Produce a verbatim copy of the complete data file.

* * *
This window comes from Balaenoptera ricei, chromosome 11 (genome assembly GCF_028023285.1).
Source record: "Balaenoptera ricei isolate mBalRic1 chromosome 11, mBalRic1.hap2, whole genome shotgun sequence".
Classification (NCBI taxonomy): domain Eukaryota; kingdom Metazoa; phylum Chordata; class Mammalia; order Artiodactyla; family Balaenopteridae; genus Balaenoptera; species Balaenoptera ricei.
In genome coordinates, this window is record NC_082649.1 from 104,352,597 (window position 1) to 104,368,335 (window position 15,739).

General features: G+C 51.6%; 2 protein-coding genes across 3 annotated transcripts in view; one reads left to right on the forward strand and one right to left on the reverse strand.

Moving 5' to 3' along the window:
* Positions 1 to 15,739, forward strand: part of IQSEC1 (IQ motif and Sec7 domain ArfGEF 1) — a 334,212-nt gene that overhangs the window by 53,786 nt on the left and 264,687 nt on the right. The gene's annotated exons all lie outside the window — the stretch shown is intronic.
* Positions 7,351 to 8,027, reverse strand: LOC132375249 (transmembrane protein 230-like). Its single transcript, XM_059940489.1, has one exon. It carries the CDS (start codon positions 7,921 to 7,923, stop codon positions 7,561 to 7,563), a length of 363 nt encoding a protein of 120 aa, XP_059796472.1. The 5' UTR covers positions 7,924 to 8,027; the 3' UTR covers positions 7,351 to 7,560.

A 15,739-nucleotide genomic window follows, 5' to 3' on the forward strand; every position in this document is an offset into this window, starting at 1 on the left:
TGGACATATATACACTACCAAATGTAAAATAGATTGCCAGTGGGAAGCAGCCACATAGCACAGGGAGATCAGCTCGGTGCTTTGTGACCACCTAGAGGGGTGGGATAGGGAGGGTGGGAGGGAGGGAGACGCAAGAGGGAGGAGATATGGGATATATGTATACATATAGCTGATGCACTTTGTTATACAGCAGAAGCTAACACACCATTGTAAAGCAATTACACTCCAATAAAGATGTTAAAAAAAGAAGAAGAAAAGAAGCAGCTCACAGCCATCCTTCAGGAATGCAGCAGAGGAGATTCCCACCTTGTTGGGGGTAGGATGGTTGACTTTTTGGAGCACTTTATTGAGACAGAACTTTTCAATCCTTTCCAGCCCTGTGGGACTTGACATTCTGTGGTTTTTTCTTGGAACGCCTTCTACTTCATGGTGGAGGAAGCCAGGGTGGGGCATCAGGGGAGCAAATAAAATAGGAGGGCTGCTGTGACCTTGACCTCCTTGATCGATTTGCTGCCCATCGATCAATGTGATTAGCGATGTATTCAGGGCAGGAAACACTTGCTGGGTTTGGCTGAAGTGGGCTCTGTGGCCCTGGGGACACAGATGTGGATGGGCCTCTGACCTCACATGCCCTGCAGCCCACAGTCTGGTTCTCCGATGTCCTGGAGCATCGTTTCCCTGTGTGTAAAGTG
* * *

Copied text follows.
This window comes from Balaenoptera ricei, chromosome 11 (genome assembly GCF_028023285.1).
Source record: "Balaenoptera ricei isolate mBalRic1 chromosome 11, mBalRic1.hap2, whole genome shotgun sequence".
Classification (NCBI taxonomy): domain Eukaryota; kingdom Metazoa; phylum Chordata; class Mammalia; order Artiodactyla; family Balaenopteridae; genus Balaenoptera; species Balaenoptera ricei.
In genome coordinates, this window is record NC_082649.1 from 104,352,597 (window position 1) to 104,368,335 (window position 15,739).

General features: G+C 51.6%; 2 protein-coding genes across 3 annotated transcripts in view; one reads left to right on the forward strand and one right to left on the reverse strand.

Moving 5' to 3' along the window:
* Positions 1 to 15,739, forward strand: part of IQSEC1 (IQ motif and Sec7 domain ArfGEF 1) — a 334,212-nt gene that overhangs the window by 53,786 nt on the left and 264,687 nt on the right. The gene's annotated exons all lie outside the window — the stretch shown is intronic.
* Positions 7,351 to 8,027, reverse strand: LOC132375249 (transmembrane protein 230-like). Its single transcript, XM_059940489.1, has one exon. It carries the CDS (start codon positions 7,921 to 7,923, stop codon positions 7,561 to 7,563), a length of 363 nt encoding a protein of 120 aa, XP_059796472.1. The 5' UTR covers positions 7,924 to 8,027; the 3' UTR covers positions 7,351 to 7,560.

A 15,739-nucleotide genomic window follows, 5' to 3' on the forward strand; every position in this document is an offset into this window, starting at 1 on the left:
TGGACATATATACACTACCAAATGTAAAATAGATTGCCAGTGGGAAGCAGCCACATAGCACAGGGAGATCAGCTCGGTGCTTTGTGACCACCTAGAGGGGTGGGATAGGGAGGGTGGGAGGGAGGGAGACGCAAGAGGGAGGAGATATGGGATATATGTATACATATAGCTGATGCACTTTGTTATACAGCAGAAGCTAACACACCATTGTAAAGCAATTACACTCCAATAAAGATGTTAAAAAAAGAAGAAGAAAAGAAGCAGCTCACAGCCATCCTTCAGGAATGCAGCAGAGGAGATTCCCACCTTGTTGGGGGTAGGATGGTTGACTTTTTGGAGCACTTTATTGAGACAGAACTTTTCAATCCTTTCCAGCCCTGTGGGACTTGACATTCTGTGGTTTTTTCTTGGAACGCCTTCTACTTCATGGTGGAGGAAGCCAGGGTGGGGCATCAGGGGAGCAAATAAAATAGGAGGGCTGCTGTGACCTTGACCTCCTTGATCGATTTGCTGCCCATCGATCAATGTGATTAGCGATGTATTCAGGGCAGGAAACACTTGCTGGGTTTGGCTGAAGTGGGCTCTGTGGCCCTGGGGACACAGATGTGGATGGGCCTCTGACCTCACATGCCCTGCAGCCCACAGTCTGGTTCTCCGATGTCCTGGAGCATCGTTTCCCTGTGTGTAAAGTG